I think I will bring up this subject again, as I am fond of the subject and think more gardeners should use it.

What is a cover crop? A cover crop is a crop that is planted simply for the purpose of the soil. Wether you cut it and compost it aside from the soil, or you till it under is up to you.

When do I plant cover crops? It depends on the cover crop. Typically cover crops are grown over winter, usually a vetch and rye, as they can withstand cold temperatures. The reason for doing it over the winter is because the winter months are when you don't have much else planted, so you are not taking away space from your garden. The other reason being that during the winter months erosion tends to happen because nothing else is growing to hold down the soil. So, a cover crop holds down the soil, takes up nutrients, fixed nitrogen (if a legume) and adds organic matter.


However, some good cover crops can only be grown in the summer, when it is warm. Those include certain varieties of vetch (Chikling vetch fixes nitrogen in 45 days!), soy beans (good nitrogen fixing crop, and lots of organic matter), alfalfa, and certain kinds grains and smother crops.

When or why should I grow cover crops? I think the best way to start out is to grow a mix of vetch and rye over all of your garden over the winter. In the spring time till it under. I recommend also that you set aside part of your garden each year (you decide, wether it be half, a quarter, all of it every 4 years?, etc.) during the spring and summer to grow a summer cover crop. Growing cover crops every winter and every summer will result in a build up of good soil much faster than if you don't sow cover crops. Growing rye has shown that weeds are less likely to grow in that soil. Also, growing something like mustard and other cover crops is a great way to smother out weeds for a season before planting. Resulting in less weeding, and less herbicide (if that is really necessary).


How much do cover crops cost? Typically grains are the cheapest, and if you buy it by the 5lbs the cost drops quite a bit. Some vetch and other legumes are a bit more costly, though, worth it in the long run.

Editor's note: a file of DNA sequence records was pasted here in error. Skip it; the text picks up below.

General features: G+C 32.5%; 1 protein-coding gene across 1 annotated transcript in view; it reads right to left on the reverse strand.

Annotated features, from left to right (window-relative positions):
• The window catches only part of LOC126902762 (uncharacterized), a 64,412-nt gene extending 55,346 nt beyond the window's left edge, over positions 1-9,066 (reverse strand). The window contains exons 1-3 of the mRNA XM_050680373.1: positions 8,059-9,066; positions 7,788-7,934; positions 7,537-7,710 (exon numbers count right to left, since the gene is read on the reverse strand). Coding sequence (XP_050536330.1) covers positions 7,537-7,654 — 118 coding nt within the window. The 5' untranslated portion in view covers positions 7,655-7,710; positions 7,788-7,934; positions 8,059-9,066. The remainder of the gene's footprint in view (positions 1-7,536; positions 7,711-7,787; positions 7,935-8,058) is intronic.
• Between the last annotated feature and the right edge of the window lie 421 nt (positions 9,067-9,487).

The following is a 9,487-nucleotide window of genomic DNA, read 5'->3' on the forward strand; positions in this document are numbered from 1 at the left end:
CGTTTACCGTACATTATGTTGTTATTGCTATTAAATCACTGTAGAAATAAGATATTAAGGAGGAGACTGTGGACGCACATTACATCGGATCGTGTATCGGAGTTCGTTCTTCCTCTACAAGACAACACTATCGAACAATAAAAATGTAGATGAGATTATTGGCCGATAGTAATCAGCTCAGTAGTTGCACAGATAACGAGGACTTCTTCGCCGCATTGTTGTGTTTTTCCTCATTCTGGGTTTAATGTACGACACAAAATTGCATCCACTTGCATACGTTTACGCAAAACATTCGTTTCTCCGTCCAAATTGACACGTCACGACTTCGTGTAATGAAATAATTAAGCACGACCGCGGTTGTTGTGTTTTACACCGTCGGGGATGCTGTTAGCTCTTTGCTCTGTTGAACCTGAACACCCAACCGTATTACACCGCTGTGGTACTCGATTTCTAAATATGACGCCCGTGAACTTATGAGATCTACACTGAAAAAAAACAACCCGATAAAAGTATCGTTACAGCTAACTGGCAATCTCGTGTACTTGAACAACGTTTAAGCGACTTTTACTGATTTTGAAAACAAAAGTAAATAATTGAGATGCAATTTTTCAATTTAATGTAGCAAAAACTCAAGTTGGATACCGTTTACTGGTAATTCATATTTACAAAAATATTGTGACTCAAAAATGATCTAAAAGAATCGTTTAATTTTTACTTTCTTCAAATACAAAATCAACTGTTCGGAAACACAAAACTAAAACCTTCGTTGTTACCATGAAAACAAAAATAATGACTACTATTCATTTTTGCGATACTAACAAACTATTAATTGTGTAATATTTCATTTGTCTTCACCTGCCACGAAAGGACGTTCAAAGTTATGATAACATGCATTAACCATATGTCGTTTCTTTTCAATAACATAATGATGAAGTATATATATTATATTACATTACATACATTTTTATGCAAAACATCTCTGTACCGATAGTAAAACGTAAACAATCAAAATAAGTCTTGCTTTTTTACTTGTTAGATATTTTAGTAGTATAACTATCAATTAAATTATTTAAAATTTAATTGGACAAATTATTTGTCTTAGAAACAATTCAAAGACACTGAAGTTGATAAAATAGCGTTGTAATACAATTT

So, what does it take to get started? Most big seed companies will sell cover crops ranging from sunflowers, to mustard, with grains and legumes in between. A cover crop will keep weeds from growing in your soil, can add nitrogen and organic matter and improve your soil greatly!

Johnnys Seeds is where I've ordered cover crops in the past, they have pretty good prices, and the quality is good. http://www.johnnyseeds.com/c-4-cover-cropsfarm-seeds.aspx



English Vintner

Friday, 25 March 2011

GMO seeds again

Here is a link to another blog, which is VERY helpful in reinstating why GM is harmful. If you would like me to post the contents here, just let me know.

http://berlinnaturalbakery.com/blog/index.php/2010/03/26/scientific-evidence-documenting-the-negative-impacts-of-genetically-modified-gm-foods-on-human-and-animal-health-and-the-environment/

English Vintner

Saturday, 19 March 2011

Mulch

I cannot say enough how mulching your garden will save you from watering. I grew a patch of romaine lettuce heads last year, they grew from Feb-April or so. I watered them at the beginning, and a few times in between. For the rest of the 3 months they had several inches of oak leaves as a mulch which kept me from having to use more than several gallons on them a few times.

Mulching also keeps the soil from direct rainfall which compacts the soil on top, forming a crust.

Mulch keeps down weeds. Most weed seeds need light to germinate. Having a thick 3-4 inch mulch around plants will prevent most weeds, eliminating the chore of weeding.

Mulch is especially helpful to small trees and shrubs that benefit from not having to fight weeds for nourishment and water.

What to use for mulch? My personal favorite is hay, followed by straw and oak leaves. Keep the black plastic mulch for melons and such that can use the extra warmth during the growing season.

A plus to organic mulches is that you are adding organic matter to the soil. You almost eliminate the need for a tiller, especially if you have deep or raised beds. The mulch keeps the soil loose and crumbly. When you need to plant, pull it back and seed.